I know I don’t read enough newly released novels but I’m just not into contemporary fiction that much. However, I adore Ishiguro’s work and I preordered his new novel recently. This means I’ll actually be able to review a book shortly after it comes out for once. From only reading the blurb it looks like he’s going into a kind of dystopian/science fiction-ish direction similar to that of Never Let Me Go. This kind of futuristic fiction often tends to be very dull but I adore Never Let Me Go and I am confident that Ishiguro will live up to expectations.
7. Doktor Faustus by Thomas Mann
It’s time. Thomas Mann. What else is there to say?
8. Herzog by Saul Bellow
For my birthday my parents each gifted me a book that they want me to read. My mom’s pick was Doktor Faustus, my dad’s was Herzog. I have to confess that I haven’t read anything by either of the two writers. That’s about to change.
9. No Longer Human by Osamu Dazai
One of the many great modern Japanese classics I still haven’t read. If Wikipedia is correct it’s the second-best selling novel ever in Japan and it’s notorious for its brutal portrayal of mental illness. Dazai committed suicide shortly after publishing it, so I am in a state of uneasy anticipation when thinking about No Longer Human.
10. Bleeding Edge by Thomas Pynchon
Man, I’m really looking forward to this one. I read Inherent Vice recently and, even though it wasn’t one of my 13 favorite reads of 2020 (I will talk about my favorites of the year in a post next week), it definitely was the funniest. I originally wanted to read Vineland next because of the similar subject matter but Bleeding Edge intrigues me too much for it not to be my next Pynchon. The turn of the century and the ascension of the internet to the global phenomenon it is today are both things that fascinate me and that I can still somewhat remember, if only vaguely.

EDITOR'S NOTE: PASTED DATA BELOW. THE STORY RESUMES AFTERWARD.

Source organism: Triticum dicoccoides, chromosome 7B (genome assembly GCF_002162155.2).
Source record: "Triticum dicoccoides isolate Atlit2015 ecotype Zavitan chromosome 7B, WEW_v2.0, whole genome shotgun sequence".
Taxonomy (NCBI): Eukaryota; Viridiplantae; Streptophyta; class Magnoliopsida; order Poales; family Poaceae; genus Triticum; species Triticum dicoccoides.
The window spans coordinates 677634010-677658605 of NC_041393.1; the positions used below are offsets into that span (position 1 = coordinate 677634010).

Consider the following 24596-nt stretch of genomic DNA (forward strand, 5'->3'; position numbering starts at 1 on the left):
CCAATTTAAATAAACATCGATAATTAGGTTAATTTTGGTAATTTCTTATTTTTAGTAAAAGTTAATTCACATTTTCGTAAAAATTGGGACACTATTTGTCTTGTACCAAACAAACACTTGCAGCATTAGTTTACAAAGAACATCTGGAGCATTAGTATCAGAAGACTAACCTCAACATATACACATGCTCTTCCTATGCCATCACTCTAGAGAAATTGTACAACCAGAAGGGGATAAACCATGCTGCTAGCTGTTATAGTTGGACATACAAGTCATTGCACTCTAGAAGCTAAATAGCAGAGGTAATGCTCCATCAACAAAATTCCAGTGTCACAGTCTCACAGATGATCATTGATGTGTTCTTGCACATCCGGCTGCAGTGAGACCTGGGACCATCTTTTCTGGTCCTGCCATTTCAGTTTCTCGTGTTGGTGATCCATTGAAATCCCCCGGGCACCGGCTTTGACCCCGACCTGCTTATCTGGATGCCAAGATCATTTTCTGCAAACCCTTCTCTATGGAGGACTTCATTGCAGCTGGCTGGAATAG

11. What’s the Matter With Kansas by Thomas Frank
I love Thomas Frank. Only a few journalists today are as intellectually capable and honest as he is. I read two books of his in 2020 and in 2021 I finally want to read the one he’s most famous for: What’s the Matter With Kansas. Why do people vote against there own economic interests? Why do so many working class people that used to be constituents of the Democratic voter base vote Republican? Thomas Frank tries to answer these questions in several of his books and does so in a funny but rational way. He’s a history buff and he understands a lot about politics, which kind of makes him a unicorn in the landscape of postmodern journalism.
12. On Writing by Stephen King
I’ve been writing a lot lately, so it’s only natural that I have become more and more interested in writing as a craft. This has been recommended by pretty much everyone that’s into writing and it seems like a good place to start. I’m not really into Stephen King but I’ve seen videos of him giving advice on writing that were certainly helpful.
13. Money by Martin Amis
My uncle gave me his old copy of Money and he thinks I’d really dig it. From what I can tell it’s a critique of consumerism and these types of books are usually a lot of fun. Martin Amis also seems like a smart dude so I’m anxious to see how he tackles the subject.
Honorable mentions include The Plot Against America by Philp Roth, Chronic City by Jonathan Lethem, and just about anything by James Baldwin but I don’t want to commit to them just yet.
13 books I will actually get to next year!Tweet that shit!